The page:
Breakfast has never been a regular feature in my diet. Unless it's special, like eggs benedict or pancakes, it doesn't exist. Recently I've been forced to add it to my day. I dislike the weight it has added to my hips and belly. I don't need any more cushioning, but my stomach does.
Most mornings I take a painkiller before I've finished getting dressed.
He said: "So, what qualities do you bring to the position?"
I said: "That's a pretty broad question."
She said: "This is your opportunity to tell us how great you are."
I said: "Oh! I'm awwwwwesome!"
The above conversation based on a true story. "Based on" meaning "word for word".
Some mornings it doesn't matter that I've eaten, or what I've eaten. Some mornings my body won't have a bar of it.
It usually hits on the train into the city; a slab of nausea; an intense cold sweat that leaves me dehydrated in seconds; and that heavy distance between me and my body; all the harbingers that indicate I am about to collapse and/or puke.
Speaking of Puke
So I suck at breakfast and I suck at dinner, but I take lunch very seriously. Usually because by that point I'm starving.
If it weren't for habitual thinking I would have used lunch to illustrate this post, but to be honest, it would have been equally tedious. I cook batches, freeze batches, and eat the same thing every day for weeks on end.
The last batch I cooked was soup that deviated from my normal vegie soup, so of course it was scrotum. I've been eating poo soup for months.
Last week I decided to experiment again and have a go at making dal makhani. Which would have worked fine if I had black lentils instead of black beans.
Oh well. Can't go too bad with all those spices.
All last week, except Friday when I had peanut butter toast.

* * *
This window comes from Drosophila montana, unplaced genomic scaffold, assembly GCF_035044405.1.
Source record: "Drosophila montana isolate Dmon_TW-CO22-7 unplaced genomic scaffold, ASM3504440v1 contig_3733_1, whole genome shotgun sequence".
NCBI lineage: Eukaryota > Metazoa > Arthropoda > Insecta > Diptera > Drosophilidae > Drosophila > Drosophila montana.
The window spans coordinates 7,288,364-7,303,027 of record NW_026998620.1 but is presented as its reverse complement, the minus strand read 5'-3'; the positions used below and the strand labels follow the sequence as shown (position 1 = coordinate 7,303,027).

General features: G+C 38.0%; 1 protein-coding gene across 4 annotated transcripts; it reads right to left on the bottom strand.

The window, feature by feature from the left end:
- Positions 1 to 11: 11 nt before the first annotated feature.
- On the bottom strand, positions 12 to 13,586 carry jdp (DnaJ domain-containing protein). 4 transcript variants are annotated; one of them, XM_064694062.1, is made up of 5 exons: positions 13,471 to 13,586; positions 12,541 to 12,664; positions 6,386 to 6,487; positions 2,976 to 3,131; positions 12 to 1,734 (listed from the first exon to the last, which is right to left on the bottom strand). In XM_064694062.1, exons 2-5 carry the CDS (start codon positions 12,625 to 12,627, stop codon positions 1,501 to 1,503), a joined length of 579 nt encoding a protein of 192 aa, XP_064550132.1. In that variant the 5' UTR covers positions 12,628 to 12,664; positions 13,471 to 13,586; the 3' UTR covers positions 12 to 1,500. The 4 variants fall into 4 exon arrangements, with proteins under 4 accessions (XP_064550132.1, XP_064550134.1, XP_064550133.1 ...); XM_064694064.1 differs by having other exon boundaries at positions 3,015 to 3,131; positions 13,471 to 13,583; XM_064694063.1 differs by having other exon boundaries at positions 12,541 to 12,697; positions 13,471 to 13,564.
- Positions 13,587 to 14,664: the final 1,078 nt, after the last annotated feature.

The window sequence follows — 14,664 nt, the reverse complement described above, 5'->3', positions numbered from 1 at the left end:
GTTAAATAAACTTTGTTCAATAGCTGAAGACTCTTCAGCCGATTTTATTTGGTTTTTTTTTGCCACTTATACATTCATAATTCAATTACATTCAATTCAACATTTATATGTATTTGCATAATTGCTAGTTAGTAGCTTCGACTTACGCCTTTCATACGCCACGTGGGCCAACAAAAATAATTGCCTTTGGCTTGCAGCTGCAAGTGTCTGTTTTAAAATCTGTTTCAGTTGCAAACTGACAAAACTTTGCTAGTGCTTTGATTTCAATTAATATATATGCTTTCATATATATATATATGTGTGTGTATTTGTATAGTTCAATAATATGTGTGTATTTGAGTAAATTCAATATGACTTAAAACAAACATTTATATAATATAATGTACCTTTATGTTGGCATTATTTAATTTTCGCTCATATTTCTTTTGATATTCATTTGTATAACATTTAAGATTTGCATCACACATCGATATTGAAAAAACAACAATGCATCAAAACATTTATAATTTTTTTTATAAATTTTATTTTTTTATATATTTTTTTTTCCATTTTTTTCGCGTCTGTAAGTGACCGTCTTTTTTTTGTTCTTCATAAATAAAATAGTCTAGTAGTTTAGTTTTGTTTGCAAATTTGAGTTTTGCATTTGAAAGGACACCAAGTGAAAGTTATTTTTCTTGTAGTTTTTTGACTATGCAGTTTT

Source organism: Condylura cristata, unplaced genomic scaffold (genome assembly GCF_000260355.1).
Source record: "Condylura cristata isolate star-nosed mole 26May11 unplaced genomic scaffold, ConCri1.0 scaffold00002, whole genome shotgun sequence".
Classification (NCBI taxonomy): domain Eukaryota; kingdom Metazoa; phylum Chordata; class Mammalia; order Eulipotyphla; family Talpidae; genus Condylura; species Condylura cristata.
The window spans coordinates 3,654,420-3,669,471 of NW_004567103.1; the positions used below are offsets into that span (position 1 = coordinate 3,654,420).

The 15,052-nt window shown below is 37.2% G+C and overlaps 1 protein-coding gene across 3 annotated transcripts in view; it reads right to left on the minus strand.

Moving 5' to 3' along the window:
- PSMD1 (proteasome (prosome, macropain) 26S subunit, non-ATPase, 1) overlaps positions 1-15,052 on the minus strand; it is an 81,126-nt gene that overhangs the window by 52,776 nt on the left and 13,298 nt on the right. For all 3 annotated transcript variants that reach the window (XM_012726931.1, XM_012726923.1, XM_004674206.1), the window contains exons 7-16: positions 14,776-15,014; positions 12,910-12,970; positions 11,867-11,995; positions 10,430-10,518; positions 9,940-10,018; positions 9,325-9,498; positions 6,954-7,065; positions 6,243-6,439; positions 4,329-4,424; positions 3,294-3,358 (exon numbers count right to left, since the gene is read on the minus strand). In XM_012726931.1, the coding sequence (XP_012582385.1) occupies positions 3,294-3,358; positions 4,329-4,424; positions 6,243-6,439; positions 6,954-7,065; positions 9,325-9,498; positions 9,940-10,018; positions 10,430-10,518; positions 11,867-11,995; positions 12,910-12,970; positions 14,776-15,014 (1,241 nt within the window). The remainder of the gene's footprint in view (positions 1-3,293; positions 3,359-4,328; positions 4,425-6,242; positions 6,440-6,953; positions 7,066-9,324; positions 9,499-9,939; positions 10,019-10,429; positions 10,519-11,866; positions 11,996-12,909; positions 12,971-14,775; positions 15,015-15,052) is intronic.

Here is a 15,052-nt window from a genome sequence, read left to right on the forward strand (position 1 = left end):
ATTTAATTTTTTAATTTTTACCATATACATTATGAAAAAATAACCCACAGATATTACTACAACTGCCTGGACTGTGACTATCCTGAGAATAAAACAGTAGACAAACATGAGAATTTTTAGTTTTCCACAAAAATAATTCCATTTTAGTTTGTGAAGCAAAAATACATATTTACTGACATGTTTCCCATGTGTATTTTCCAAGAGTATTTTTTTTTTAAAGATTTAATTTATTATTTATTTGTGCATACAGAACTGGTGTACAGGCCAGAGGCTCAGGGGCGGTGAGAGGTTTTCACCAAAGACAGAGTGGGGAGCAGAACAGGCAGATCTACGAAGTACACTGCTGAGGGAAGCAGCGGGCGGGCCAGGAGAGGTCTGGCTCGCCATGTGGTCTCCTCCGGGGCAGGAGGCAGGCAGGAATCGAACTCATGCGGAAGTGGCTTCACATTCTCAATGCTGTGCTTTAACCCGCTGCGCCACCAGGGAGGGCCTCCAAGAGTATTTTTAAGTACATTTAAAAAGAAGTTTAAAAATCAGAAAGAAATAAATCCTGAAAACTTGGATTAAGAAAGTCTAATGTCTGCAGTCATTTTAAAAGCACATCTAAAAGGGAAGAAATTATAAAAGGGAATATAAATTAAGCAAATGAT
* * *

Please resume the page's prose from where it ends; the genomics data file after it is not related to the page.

Tempus Can Go Fug Itself
I feel I should comment on the changing light, the newly opened sky, and the longer warmth in the days. They say that people who live with marked seasons feel the passage of time deeper than those close to, say, the equator. Any other time I would have rolled all over this unwrapped season, welcomed that passage of time. Not now. I have had to draw myself in close to these passing seconds. I cannot support the weight of my future, or the burden of my history, I've had to recoil and instead of smearing myself across time I am a small concentration of awareness. Here. Now.
The trials of living a lone are never so emphasised as when you are incapacitated.
They Won't Be Silent
When the sun is out, they come out. And sit in the court yards and cafés. And talk. And laugh. And talk. And talk. And talk. And their talk comes in my windows, and even here I can't escape the world.
I need a doctor's certificate. I can't burn through my sick leave so fast, or I'll be forced to start taking leave without pay, and I can't afford that.
The medical clinic doesn't bulk bill. The money left in my account is needed for a train ticket.
The Best of the Horrible
Best of ASIM vol 2: Horror available for download as a PDF, and featuring Bitter Elsie Mae, a story I wrote about a vengeful ship. It made Ellen Datlow's Honourable Mentions. Not bad, little story, not bad.
I take these pills and sometimes they work and I can do my job, and sometimes they don't and I lose sick leave and time, and who knows what they're doing to my kidneys, and they constipate me and make me put on weight, and ultimately, they make no difference.
I still can't write.
I can't bear the future or my past, and I can't say the present is easy to carry either.
Is it self-pity if you can't-
I'm just lying here with a bucket for company, picking out these words a letter at a time.